The tale only dogs the doings of Spike Fortune who only sought to feed dogs and Jerry Fortune who, being fortuneless, gets dragged helter-skelter by his uncle Spike’s careening pursuit of commercial success; Spike’s rival Tom Rich, who is unwillingly dragged into upstaging Spike and tries to do it by teasing the palates of cats, helped by the bumbling efforts of his nephew, Jasper Rich who would rather be chasing girls than chasing cats.


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Fiction has been an addiction but the need to make a living took Suresh through Chemical Engineering and a PGDM at IIM-Bangalore and, from thence, to a long 16 year stint in the area of finance with specific expertise in fertilizer subsidies and a further two years as consulting expert in the same area. That, in his words, about sums up the boring part of his life, except for the people he was privileged to meet.

Otherwise, he can be described as a mess of contradictions – a bookworm but avid trekker; alone but never lonely; enjoys solitude but loves company; lazy but a perfectionist, the litany is endless. Trekking, which side-tracked him from the writing for which he quit his job, is a major passion and he does, at least, one trek in the Himalayas every year in addition to numerous local treks.

He reignited his passion for writing with a fairly popular blog www.jambudweepam.blogspot.in. The blog has been rated among the Top 5 humour blogs in India, twice in succession – in 2014 and 2015 – by BlogAdda, and has also been listed third among the Top Humour Blogs by Baggout.

He also has a short story published in a collection “Uff Ye Emotions” and has edited and written a novelette in an ebook anthology “Sirens spell danger”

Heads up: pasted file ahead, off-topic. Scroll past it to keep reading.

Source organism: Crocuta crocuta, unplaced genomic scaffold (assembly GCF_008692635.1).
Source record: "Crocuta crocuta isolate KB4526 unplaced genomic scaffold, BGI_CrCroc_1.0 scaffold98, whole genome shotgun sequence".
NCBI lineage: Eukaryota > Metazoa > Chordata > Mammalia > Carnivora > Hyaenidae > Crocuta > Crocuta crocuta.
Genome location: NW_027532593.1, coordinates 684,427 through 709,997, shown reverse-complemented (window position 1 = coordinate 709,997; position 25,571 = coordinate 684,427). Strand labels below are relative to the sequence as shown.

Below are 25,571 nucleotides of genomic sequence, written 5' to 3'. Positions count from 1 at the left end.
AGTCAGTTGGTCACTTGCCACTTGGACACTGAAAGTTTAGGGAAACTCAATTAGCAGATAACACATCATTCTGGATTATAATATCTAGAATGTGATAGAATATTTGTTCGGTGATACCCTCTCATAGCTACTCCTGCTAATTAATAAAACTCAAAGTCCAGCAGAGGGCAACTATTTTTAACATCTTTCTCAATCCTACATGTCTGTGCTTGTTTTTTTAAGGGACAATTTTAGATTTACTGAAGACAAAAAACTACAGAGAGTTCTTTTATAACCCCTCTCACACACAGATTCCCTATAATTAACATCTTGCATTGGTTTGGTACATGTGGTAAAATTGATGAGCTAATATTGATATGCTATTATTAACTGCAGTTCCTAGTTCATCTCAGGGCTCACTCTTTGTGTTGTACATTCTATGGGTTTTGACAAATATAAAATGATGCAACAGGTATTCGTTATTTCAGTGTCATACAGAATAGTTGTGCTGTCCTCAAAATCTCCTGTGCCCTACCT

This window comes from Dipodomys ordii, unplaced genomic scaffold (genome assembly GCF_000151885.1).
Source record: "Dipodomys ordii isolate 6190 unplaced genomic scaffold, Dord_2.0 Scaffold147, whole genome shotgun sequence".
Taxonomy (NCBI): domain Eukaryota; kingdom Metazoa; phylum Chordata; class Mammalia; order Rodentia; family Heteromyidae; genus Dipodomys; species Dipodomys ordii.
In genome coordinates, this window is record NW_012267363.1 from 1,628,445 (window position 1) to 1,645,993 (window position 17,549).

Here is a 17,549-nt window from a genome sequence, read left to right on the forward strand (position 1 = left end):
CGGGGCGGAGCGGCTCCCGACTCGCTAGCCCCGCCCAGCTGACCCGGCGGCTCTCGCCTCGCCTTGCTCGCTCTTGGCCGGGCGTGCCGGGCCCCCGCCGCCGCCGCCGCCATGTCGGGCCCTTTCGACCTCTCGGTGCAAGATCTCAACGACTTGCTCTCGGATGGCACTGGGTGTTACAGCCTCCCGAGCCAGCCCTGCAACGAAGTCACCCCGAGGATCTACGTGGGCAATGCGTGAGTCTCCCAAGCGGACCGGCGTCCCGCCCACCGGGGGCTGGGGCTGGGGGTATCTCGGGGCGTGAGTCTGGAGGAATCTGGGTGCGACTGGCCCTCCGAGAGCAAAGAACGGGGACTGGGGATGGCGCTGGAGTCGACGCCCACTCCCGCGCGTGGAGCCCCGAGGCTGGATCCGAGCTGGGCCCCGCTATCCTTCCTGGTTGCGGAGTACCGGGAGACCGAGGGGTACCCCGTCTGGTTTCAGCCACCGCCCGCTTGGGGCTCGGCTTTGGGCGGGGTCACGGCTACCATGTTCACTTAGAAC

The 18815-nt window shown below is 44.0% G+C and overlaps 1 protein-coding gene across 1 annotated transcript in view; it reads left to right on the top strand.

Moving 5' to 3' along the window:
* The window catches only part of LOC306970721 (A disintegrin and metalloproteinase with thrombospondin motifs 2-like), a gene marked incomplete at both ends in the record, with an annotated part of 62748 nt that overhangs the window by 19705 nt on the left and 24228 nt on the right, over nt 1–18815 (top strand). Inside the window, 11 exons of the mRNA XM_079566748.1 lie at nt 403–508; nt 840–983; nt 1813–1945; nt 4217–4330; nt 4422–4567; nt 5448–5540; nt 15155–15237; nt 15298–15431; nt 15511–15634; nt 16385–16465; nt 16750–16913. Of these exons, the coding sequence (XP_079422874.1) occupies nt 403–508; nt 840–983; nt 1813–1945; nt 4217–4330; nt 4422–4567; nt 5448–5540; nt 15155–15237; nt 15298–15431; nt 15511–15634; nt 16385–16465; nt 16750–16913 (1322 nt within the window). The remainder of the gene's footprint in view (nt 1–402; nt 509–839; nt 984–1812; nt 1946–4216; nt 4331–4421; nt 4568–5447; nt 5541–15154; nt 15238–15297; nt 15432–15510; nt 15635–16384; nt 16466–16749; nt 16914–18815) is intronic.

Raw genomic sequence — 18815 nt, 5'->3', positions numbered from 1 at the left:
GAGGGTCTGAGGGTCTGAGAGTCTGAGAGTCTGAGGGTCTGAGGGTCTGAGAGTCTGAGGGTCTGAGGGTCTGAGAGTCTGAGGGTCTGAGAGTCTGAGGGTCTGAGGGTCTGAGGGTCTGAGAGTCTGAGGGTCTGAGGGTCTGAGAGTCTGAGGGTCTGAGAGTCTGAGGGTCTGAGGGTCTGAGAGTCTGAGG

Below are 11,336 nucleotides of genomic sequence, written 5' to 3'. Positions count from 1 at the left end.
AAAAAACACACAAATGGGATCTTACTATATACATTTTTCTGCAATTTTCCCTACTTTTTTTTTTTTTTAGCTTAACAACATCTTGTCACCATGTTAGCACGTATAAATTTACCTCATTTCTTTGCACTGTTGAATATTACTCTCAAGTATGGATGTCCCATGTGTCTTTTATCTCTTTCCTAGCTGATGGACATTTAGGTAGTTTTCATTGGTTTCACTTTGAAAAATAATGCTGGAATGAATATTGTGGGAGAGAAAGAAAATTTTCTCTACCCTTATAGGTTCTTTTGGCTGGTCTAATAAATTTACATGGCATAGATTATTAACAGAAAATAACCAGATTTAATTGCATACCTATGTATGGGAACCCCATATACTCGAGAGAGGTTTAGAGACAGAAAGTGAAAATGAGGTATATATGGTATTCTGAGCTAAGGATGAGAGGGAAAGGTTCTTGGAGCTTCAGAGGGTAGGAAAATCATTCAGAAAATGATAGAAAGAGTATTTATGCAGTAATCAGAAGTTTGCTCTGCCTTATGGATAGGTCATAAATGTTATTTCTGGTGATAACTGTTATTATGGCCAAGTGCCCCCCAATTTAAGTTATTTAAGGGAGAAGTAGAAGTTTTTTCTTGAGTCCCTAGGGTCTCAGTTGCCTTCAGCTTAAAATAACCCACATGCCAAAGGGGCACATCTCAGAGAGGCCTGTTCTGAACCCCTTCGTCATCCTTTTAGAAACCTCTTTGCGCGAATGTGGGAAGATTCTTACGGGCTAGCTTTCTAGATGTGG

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#Review A dog eat dog-food world by Suresh Chandrasekaran #TheBookClub

A dog eat dog-food world by Suresh Chandrasekaran is, as claimed by the blurb, a hilarious pseudo-history of marketing management. That’s an apt summing-up of the book. In fact, the tagline could be made better by adding the word ‘satire’. From tearing down self-aggrandizement of the corporate realm to scoring some bull’s eye hits with humor, this book does it all.

The beginning of the book was rather non-traditional, but in time, you learn to appreciate the italicized introduction to the episodic narration. The story follows a build-up and the final curtain is provided by the allusion which leaves things on an accelerated path. Thus, the pace of the tale as well as that of the narrative is well maintained to the end.

I really enjoyed reading this book. The mockery, the home truths interspersed in the between and the uncanny accurate characterization enrolls you into the humor and makes you appreciate the writing acumen of the author. Underlying it all, is the running theme of what money making means and how businesses are made, not by the utility of their product, but by playing on the psyche of the consumers. In today’s world, that is a fact we have to grasp and maybe even to fight in this money dominated society. It answers the uncomfortable questions like why you consume foods you know are harmful to your health. Why you buy clothes you don’t need. Why you push your children so their achievements can become status symbols for you.

The ultimate line for me in the book was, when the lady asks her husband to buy the Persian cat: “We absolutely have to, James! We will manage somehow. Economise on something less important – like our food, maybe.”

Can our sense of importance grow to such an extent that it overcomes the basic needs? I think it’s a very legit question from the author for today’s times. Let’s hope consumerism doesn’t grow to such an extent in reality as it is shown in pseudohistory!

I give this book five stars. In the initial pages you will find some comparisons rather literary but these are not less enjoyable for being that.

Read it for a witty, well grounded look at the reality of marketing management.

I received a free copy of the book in exchange for an honest review.